Chris is a writer, world traveler, entrepreneur, and lifelong learner. He has traveled independently to more than 150 countries, including places like Burma, Uganda, Jordan, and Macedonia. He has been self-employed for his entire adult life, having successfully avoided the dreaded “real job” for more than a decade. His entrepreneurial history has ranged from importing coffee from Jamaica, search engine optimization in its early days, Google Adwords and Adsense arbitrage, and building a small publishing company while volunteering in Africa. You can read more of his work, including his Unconventional Guides, at his website, The Art of Non-Conformity.

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Raymond Leonard
Raymond Leonard

wow thank you for making a book for those like me that want to network in a professional manner  then those who go by it the wrong way-RAY

Matthew Turner

Got this book and can’t wait to read it. Heard great things 🙂

It sounds like there’s some great advice and case studies. Hoping to read this weekend

Matthew (Turndog Millionaire)


OK first Turndog Millionaire…freaking love that name!

I’m getting this book one way or another! But I know I’ll treasure it do much more if I win it 😉

Really…really…like the formula like excerpts used. People see math as having “solutions” so they respond well to formula appearing text. Love it!

Helen Lear

Brilliant…a straight talking guide that doesn’t over complicate or patronise! Thank you. H.

Michael Maupin
Michael Maupin

Excellent! Thanks Jane for spreading Chris’ message. What hit home to me in the post was the part about action points. Received an email from someone who tends to ramble on & thought ” Gee I hope he makes a recommendation for actions to take.” Was pleased to see he did & made all the difference. Thanks again! Best, Mike

Brad Swift

I love this excerpt – so clear and concise. I can see, even though my enterprise is celebrating it’s 16th birthday this August, that I’ve been more of a  martyr than I’d like to admit. I can also see that there are authentic ways to let people know what you’re up to with an invitation for them to play along. We’ve managed to do that fairly well at Life On Purpose Institute, and yet, I know we could also become better/stronger at it.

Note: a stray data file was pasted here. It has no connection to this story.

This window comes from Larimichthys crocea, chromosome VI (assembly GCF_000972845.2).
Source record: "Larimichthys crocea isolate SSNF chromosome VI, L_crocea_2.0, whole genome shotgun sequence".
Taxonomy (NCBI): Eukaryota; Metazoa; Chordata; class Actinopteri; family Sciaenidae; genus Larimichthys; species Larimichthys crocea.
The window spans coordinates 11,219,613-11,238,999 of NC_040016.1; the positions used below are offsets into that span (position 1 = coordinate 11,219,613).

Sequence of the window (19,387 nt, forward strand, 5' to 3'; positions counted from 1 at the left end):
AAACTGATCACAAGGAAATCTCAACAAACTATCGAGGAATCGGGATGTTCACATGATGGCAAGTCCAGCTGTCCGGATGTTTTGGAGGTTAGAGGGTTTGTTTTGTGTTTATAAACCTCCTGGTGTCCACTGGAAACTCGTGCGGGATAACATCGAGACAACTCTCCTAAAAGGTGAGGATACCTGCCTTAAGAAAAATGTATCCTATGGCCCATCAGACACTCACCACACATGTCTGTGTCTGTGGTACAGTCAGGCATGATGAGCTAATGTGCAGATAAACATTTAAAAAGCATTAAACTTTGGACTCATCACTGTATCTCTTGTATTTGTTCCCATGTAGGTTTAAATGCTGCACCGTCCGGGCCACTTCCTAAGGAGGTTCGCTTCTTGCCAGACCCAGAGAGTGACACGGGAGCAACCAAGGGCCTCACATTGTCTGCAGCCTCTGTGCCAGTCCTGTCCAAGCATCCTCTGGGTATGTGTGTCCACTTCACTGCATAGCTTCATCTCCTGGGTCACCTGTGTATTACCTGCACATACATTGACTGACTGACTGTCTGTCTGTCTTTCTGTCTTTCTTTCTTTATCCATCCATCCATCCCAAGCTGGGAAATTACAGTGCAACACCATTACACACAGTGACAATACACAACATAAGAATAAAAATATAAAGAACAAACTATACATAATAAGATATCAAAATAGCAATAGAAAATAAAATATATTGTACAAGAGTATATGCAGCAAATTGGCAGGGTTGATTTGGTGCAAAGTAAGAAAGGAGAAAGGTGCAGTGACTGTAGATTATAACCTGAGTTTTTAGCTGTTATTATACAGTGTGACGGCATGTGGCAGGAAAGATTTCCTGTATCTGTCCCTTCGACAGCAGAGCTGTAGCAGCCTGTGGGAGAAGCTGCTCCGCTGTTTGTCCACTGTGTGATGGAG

Thanks for the excerpt and the giveaway. Would be great to win a copy of this book.

Shelley O.

Thank you to Chris Guillebeau and to Jane Friedman for bringing his work to my attention.  I am currently writing my first ebook, while researching the self-publication and marketing side of the business.  I read a lot of information about building your blog, but do not see much advice about interacting with your personal contacts.  As somebody who is blessed with supportive friends and writing contacts, I am glad to see this kind of specific information.


Fantastic post. Short and to the point!

Natalie Hartford

Gives new meaning to the term Hustler for me. I also like your alternate description of 
Style with substance = impact  Drives the point home perfectly. Great practical tips and advice – thanks so much for sharing!

Ed D.
Ed D.

Sounds like an interesting book. Maybe it will get me over the mental hump of being able to ask friends/family for “help” in various endeavors. Thanks for highlighting Chris’ work for us. -Ed

verena berger

Offer things for free…is a great way to spread the word and advertise one’s work. Super idea! I try to put myself out there too, but am rather shy. This book might help me. I hope I am that random person who wins it.


Fast Eddie “The Hustler” had world class game with Pony league guts Well rounded, thoughtful approaches are appreciated by the folks you want to attract. Oversell stinks—-worse than a shot glass of BRUT!

Carol J. Alexander

Loved the graphic illustration you shared. It made your explanation much more grasp-able. (I’m often making up words.) Thanks for sharing this Jane, and for the message, Chris. Would love to read your book and share it with my sons.

Lindsey M Bell
Lindsey M Bell

Would love to win this book! 

Tracy Cooper-Posey

Oh dear…I’m a martyr by nature!